Long terme

So I wonder about the long-term effects not of lockdown itself, but the continuous risk of lockdown. Like, will you book a holiday for 6 months time, or will you book simply the option to go somewhere? Would you ever start a business that had a reliance on in-person meetings, or a supply chain that wasn’t tolerant to an unexpected 3 month stop? Of course not. How do you invest in friendships? Do you ever move far away from ageing parents if there’s a risk that planes won’t fly – or does distance no longer matter when you wouldn’t be able to meet in person anyway?

Some rambling thoughts about the stuttering end of the last ice age and what lockdown means (cache)

Je me faisais cette réflexion dernièrement que les symptômes grippaux n’auront plus jamais cette signification quasi-bénigne à laquelle nous étions habitu·é·es. Il y aura toujours la crainte d’une mutation, d’un nouveau variant, d’une n-ième transmission à l’humain, d’une complication imminente.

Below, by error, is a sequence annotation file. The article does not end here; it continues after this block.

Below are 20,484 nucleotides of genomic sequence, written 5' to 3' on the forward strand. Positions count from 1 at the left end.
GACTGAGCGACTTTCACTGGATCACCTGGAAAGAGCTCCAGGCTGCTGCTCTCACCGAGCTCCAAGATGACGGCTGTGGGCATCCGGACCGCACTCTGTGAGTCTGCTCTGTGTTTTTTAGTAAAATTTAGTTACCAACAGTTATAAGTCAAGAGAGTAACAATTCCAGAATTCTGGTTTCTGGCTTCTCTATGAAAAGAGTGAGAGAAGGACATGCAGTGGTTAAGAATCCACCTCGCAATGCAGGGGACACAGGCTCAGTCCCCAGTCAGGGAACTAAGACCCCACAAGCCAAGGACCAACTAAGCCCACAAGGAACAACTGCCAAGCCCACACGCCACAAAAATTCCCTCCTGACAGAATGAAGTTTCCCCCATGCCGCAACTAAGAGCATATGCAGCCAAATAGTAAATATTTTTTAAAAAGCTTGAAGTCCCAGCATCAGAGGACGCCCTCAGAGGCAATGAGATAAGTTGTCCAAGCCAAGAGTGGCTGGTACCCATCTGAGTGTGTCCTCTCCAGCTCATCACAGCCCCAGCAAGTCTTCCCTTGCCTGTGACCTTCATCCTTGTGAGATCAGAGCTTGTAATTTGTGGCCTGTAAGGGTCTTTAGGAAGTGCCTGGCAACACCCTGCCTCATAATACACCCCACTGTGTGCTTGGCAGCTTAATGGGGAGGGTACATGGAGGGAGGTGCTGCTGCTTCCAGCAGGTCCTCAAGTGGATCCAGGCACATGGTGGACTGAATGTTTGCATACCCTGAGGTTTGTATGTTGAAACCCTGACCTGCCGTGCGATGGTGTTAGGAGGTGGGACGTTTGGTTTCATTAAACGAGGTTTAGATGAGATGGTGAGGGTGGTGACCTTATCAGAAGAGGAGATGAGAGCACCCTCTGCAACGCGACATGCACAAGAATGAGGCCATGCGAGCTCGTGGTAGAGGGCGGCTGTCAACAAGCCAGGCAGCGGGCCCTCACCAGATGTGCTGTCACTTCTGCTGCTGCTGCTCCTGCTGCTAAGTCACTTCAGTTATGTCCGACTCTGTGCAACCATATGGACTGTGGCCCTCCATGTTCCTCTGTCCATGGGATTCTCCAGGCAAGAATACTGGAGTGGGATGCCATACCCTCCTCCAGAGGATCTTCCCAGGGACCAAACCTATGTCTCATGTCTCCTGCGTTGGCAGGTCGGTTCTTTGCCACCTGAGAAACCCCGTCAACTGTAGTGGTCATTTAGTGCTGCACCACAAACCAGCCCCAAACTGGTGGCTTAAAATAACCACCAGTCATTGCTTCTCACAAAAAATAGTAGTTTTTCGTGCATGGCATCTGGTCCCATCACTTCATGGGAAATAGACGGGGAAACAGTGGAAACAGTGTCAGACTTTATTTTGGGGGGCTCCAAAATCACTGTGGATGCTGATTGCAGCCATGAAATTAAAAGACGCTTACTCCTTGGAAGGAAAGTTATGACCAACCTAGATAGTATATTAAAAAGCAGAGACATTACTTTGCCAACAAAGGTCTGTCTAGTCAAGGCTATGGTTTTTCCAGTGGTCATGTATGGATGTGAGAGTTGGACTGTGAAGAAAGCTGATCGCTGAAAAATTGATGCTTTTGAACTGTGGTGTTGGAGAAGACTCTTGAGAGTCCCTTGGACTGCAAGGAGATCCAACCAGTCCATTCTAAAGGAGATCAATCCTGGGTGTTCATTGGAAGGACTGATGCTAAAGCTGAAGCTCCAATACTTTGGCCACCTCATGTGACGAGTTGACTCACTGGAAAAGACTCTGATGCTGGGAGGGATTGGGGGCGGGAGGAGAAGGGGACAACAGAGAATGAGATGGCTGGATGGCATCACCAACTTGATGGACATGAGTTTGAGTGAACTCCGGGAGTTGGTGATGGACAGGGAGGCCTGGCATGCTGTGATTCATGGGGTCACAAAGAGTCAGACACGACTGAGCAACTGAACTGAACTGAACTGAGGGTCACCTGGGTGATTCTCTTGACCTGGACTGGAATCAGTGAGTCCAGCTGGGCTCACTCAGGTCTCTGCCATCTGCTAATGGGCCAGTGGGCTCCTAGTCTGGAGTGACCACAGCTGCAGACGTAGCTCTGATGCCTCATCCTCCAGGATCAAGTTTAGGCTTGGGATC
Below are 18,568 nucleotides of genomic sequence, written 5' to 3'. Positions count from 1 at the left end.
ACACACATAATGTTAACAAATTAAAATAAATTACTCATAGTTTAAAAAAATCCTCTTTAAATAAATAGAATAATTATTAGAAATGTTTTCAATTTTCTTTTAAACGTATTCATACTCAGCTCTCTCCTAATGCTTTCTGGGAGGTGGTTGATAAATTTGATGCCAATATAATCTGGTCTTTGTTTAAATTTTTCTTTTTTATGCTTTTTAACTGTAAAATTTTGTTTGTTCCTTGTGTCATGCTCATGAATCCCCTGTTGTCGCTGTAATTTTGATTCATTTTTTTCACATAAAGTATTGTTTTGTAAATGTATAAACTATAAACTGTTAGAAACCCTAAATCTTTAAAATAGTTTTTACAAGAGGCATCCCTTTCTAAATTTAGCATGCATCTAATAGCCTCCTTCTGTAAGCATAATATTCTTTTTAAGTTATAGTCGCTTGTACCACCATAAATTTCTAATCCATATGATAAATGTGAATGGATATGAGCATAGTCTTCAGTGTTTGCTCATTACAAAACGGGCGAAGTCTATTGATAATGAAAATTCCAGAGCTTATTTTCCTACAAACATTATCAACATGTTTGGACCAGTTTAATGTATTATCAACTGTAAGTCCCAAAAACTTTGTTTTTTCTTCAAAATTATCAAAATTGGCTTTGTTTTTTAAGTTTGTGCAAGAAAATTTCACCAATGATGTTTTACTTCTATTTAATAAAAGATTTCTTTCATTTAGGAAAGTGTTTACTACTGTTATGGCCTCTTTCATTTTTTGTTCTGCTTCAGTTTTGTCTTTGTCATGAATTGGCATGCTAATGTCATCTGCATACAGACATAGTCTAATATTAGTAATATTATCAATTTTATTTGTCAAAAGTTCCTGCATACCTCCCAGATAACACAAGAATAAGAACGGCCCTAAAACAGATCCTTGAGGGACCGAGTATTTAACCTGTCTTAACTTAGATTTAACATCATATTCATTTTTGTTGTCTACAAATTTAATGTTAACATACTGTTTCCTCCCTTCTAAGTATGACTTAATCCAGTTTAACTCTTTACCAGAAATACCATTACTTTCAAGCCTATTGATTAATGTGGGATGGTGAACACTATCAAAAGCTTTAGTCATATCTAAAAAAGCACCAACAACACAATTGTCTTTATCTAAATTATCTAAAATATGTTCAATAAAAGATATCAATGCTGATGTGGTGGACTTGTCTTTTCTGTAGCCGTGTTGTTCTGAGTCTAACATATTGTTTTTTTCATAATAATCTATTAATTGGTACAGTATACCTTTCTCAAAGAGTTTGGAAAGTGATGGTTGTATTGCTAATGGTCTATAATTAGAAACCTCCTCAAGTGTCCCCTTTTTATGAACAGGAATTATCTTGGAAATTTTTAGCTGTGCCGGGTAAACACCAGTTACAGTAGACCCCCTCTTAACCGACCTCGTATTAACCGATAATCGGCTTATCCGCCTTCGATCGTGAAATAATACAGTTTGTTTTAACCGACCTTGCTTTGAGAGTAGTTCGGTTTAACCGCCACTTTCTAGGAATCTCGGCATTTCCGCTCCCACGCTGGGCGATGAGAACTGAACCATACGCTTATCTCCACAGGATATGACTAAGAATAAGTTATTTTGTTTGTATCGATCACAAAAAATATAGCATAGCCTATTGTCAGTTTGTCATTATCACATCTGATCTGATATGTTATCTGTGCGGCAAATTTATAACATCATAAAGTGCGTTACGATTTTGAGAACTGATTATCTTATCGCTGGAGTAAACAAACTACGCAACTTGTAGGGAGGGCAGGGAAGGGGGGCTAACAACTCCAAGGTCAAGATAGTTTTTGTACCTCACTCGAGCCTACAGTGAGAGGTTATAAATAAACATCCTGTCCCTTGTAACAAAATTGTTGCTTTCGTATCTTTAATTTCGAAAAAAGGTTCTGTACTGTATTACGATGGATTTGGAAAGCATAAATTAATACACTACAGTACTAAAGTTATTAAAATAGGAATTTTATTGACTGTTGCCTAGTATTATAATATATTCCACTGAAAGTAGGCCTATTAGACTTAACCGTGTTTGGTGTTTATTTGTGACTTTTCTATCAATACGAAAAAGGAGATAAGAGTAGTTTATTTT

Sous un autre angle, comment va-t-on vivre avec les personnes présentant des séquelles à long terme de la Covid ? Perte de mémoire, de concentration, fatigue chronique, aphasie, etc., nous découvrons peu (cache) à peu (cache) les conséquences neurologiques à long terme.

De quelle solidarité va-t-on faire preuve auprès de ces survivant·e·s ?

“People seem to be going home, getting long-term effects, coming back in and dying. We see nearly 30 per cent have been readmitted, and that’s a lot of people. The numbers are so large.

The message here is we really need to prepare for long Covid. It’s a mammoth task to follow up with these patients and the NHS is really pushed at the moment, but some sort of monitoring needs to be arranged.”

Almost a third of recovered Covid patients return to hospital in five months and one in eight die (cache)